Timothy Wu, professor of law at Columbia University, testifies during a Senate Judiciary Committee hearing in Washington, D.C.
Andrew Harrer | Bloomberg | Getty Images
Big Tech critic and antitrust hawk Tim Wu is joining the Biden administration to work on technology and competition policy on the National Economic Council, he announced on Friday.
The hire signals that the Biden administration is serious about competition policy and will likely be viewed favorably among progressives hoping to see greater enforcement of the antitrust laws, especially against tech giants like Amazon, Apple, Facebook and Google. Wu’s writing has played a major role in advancing the idea that major tech companies should be broken up to reinvigorate competition, particularly through his 2018 book, “The Curse of Bigness: Antitrust in the New Gilded Age.”
Wu has helped shape some of the most important debates around technology in the past decade. He coined the term “net neutrality” to describe the idea that internet service providers shouldn’t discriminate between different types of communication online. The Federal Communications Commission established a net neutrality rule under Obama that was reversed under the next administration, though Biden’s FCC could again resurrect the rule.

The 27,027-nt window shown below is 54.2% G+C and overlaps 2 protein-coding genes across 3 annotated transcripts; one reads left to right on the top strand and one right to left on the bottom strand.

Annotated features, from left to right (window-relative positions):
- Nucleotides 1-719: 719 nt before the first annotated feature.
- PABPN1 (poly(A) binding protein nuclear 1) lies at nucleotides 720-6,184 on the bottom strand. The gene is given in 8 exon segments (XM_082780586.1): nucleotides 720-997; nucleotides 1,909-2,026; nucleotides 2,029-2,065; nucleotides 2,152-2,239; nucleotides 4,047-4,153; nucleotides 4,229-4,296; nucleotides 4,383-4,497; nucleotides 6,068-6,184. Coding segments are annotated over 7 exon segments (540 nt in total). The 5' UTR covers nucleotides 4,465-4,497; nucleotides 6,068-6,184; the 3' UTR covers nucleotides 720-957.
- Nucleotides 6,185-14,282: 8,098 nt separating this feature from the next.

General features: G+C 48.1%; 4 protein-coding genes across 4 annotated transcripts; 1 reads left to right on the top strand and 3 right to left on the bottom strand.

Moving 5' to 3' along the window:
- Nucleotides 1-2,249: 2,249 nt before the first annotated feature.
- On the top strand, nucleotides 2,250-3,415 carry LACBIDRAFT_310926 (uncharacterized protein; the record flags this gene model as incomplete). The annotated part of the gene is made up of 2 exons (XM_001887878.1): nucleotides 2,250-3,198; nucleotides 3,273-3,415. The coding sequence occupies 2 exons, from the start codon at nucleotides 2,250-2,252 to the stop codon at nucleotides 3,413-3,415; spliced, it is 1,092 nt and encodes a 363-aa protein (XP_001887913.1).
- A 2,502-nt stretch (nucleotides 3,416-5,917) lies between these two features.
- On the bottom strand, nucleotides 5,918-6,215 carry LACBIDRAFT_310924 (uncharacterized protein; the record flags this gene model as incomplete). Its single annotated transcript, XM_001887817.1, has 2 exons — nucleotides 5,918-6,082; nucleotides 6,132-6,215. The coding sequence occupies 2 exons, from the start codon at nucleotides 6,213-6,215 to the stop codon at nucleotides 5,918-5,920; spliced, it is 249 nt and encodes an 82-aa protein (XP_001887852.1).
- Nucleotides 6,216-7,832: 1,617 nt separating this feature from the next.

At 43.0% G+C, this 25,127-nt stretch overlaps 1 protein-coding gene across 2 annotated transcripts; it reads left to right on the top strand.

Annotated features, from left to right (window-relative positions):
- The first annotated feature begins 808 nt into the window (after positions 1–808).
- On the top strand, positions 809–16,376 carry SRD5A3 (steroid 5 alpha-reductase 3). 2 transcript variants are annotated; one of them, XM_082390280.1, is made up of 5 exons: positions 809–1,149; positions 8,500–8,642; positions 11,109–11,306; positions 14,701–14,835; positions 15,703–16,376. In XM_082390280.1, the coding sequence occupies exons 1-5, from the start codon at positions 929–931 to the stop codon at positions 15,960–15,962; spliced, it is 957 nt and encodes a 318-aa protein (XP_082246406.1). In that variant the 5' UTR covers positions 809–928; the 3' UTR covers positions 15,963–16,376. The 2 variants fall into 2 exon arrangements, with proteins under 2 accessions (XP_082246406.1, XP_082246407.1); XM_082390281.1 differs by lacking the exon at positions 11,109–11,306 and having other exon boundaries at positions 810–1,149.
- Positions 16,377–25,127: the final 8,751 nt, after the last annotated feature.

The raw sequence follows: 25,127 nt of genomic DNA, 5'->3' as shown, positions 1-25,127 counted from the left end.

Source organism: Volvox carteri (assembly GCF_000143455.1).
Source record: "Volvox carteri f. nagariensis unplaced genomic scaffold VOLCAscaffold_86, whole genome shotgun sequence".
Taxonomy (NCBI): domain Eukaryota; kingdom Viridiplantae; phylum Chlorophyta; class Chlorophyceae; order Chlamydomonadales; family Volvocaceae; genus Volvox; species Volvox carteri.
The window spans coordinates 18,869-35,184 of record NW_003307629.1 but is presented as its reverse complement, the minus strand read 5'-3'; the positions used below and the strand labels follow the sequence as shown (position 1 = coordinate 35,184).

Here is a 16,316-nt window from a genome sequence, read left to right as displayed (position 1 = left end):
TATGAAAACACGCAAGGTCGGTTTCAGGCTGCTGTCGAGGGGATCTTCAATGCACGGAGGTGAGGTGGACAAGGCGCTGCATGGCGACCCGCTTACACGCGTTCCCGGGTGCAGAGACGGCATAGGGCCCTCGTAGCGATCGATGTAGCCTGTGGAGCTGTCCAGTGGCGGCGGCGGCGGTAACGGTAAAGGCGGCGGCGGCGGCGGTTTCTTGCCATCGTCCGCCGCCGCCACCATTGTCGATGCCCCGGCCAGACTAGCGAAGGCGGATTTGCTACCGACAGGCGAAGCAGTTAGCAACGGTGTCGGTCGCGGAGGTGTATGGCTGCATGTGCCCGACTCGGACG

Wu has recently taught antitrust law at Columbia University and previously worked at the New York attorney general’s office, the Federal Trade Commission and on the NEC under President Barack Obama.
Biden has yet to fill out the top antitrust enforcement roles in his administration, however. His picks for the FTC and Department of Justice Antitrust Division will either solidify the idea that he is ready to crack down on the tech companies and concentration of power, or undermine it. News reports on Biden’s potential picks for those roles have run the gamut between progressives aligned with Wu’s views on competition to those who have gone on to work for or counsel the tech companies themselves, who critics fear would be too lenient on them.
Enhancing regulation on the tech companies has been a rare unifying topic between Democrats and Republicans for the past few years. When House Democrats came out last year with their lengthy report on the alleged anticompetitive conduct of Amazon, Apple, Facebook and Google, several key Republicans said they agreed with the main allegations of the report, if not the exact proposed legislative changes it included.
It’s also been a common thread between Biden and his predecessor Donald Trump, under whom the DOJ and FTC brought antitrust lawsuits against Google and Facebook, respectively. The Biden administration is expected to continue those lawsuits and could even expand their scope.
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